For a long time, there were many complicated LGBT estate planning issues that needed to be addressed because LGBT individuals were not allowed to marry the person who they loved. This created substantial complications for many reasons. A life partner was often unable to make medical decisions on behalf of an incapacitated loved one, and assets could not easily be transferred from one life partner to the other without the risk of incurring estate tax when an estate was large. And these were just a few of the many issues that commonly arose as a result of discrimination.
Today, Obergefell v. Hodges has made gay marriage legal across the land, which has simplified estate planning issues for many homosexual couples. However, this does not mean that all LGBT estate planning issues have simply disappeared. There is still discrimination that exists, not every family is accepting of their loved one’s gender and sexuality, and there may be more complex family relationships to address.
Because there are still so many potential LGBT estate planning issues, it is important for individuals and couples who are homosexual, transgender, or gender nonconforming to make certain to work with a compassionate and knowledgeable legal professional who understands the law and the specifics of their situation. Frank & Kraft is here to help. Give us a call to find out how our LGBT estate planning lawyers can provide the personalized assistance you need.
What Kinds of LGBT Estate Planning Issues Do You Need Help With?
The specific kinds of LGBT estate planning issues that you may need to deal with can vary dramatically based on your family situation. Some of the common problems that you may need to address include:
- Non-supportive family members: If your biological family does not support your sexuality or gender identity, this can create a host of problems. You may be worried about your family challenging your will and contesting your wishes after you pass on, especially if you leave money or property to a same sex partner. You may also be concerned, if you are transgender, that your family will try to memorialize you as a person of your birth gender. This could lead to things like your birth name being used in an obituary even though you have changed your name, or being buried in clothing of your birth gender. You need to address these issues by making advanced plans and using the right tools so non-supportive family members cannot have an adverse impact on your legacy.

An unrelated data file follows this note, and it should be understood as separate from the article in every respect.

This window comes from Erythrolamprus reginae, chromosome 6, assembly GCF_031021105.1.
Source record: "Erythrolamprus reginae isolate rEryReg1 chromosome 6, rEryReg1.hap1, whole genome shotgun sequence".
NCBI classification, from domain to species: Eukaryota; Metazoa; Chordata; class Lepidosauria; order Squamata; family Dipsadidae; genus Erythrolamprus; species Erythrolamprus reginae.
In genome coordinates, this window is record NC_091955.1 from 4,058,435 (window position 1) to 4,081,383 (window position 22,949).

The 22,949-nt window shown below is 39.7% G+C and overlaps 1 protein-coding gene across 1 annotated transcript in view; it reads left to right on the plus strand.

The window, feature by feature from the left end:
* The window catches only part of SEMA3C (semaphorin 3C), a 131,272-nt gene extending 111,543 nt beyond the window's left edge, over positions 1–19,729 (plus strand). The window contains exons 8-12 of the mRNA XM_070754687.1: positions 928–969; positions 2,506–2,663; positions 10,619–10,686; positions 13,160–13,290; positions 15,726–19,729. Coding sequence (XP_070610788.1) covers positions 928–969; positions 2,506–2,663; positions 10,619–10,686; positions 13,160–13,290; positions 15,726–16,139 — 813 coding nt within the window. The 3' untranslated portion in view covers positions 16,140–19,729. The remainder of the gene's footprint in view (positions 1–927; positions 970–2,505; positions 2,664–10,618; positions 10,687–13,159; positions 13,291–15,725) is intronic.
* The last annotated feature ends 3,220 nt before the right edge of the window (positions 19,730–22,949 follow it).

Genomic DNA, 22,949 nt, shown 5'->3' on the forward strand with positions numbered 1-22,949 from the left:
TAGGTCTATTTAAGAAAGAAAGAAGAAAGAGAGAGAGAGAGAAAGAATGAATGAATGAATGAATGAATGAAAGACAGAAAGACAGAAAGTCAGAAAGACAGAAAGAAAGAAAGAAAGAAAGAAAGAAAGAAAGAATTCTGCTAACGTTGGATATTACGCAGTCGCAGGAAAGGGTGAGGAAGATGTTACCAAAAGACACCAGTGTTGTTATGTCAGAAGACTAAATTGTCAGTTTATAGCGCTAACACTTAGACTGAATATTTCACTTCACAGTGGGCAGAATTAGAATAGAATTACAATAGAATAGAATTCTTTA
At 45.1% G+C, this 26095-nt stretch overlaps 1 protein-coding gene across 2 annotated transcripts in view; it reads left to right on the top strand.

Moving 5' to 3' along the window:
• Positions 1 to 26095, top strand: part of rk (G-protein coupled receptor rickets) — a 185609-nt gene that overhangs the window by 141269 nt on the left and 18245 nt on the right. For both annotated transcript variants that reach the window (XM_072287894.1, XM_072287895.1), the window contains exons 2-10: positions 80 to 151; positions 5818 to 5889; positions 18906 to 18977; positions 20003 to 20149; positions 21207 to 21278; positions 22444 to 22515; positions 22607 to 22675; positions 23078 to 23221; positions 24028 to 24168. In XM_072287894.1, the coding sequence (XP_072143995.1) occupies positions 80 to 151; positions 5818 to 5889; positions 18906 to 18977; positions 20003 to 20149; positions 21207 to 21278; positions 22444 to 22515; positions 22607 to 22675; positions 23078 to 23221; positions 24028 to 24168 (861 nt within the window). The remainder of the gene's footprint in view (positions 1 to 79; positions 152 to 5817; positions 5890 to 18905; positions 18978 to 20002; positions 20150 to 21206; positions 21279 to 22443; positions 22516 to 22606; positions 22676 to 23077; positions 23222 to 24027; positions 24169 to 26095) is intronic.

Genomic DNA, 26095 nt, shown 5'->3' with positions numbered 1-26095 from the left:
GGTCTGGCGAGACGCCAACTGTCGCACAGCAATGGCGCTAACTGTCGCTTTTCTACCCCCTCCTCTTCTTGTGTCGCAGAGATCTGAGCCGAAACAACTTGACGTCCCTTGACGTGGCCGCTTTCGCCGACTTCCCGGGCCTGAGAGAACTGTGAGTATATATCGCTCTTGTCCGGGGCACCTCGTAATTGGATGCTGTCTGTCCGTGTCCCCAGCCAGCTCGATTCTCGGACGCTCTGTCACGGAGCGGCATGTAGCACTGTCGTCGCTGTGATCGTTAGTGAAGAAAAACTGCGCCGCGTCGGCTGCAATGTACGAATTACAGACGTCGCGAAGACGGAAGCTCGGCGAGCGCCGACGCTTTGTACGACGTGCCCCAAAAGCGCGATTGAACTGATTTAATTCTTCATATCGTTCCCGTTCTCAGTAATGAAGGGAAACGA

- The care of minor children: If you have minor children who you are raising with a life partner and the non-biological parent has not formally adopted the children, this can create serious problems if the biological parent passes away. You want to ensure that you have clear and enforceable instructions in place regarding who the child’s guardian should be if something should happen to the biological parent.
There may also be other LGBT estate planning issues that affect your life. Frank & Kraft will work closely with you to evaluate your goals, discuss your personal and family situation, and ensure that you are given the help that you need to control your legacy.
Getting Help from an LGBT Estate Planning Lawyer
An LGBT estate planning lawyer at Frank & Kraft can provide the personalized assistance that you need to make smart choices about your plans for the future. Whether you are single, married, gay, straight, transgender, or cisgender, you deserve to control your legacy and to control what happens to your money and property after you pass on. You also deserve to be able to protect and provide for the people you love after you are gone.
Our legal team will help you to identify the obstacles or issues that could prevent you from being able to control your destiny and provide for your loved ones after your passing. To find out more about how our firm can help with LGBT estate planning issues, join us for a free seminar. You can also give us a call at 317-684-1100 or contact us online at any time for personalized advice.
Mr. Kraft assists clients primarily in the areas of estate planning and administration, Medicaid planning, federal and state taxation, real estate and corporate law, bringing the added perspective of an accounting background to his work.
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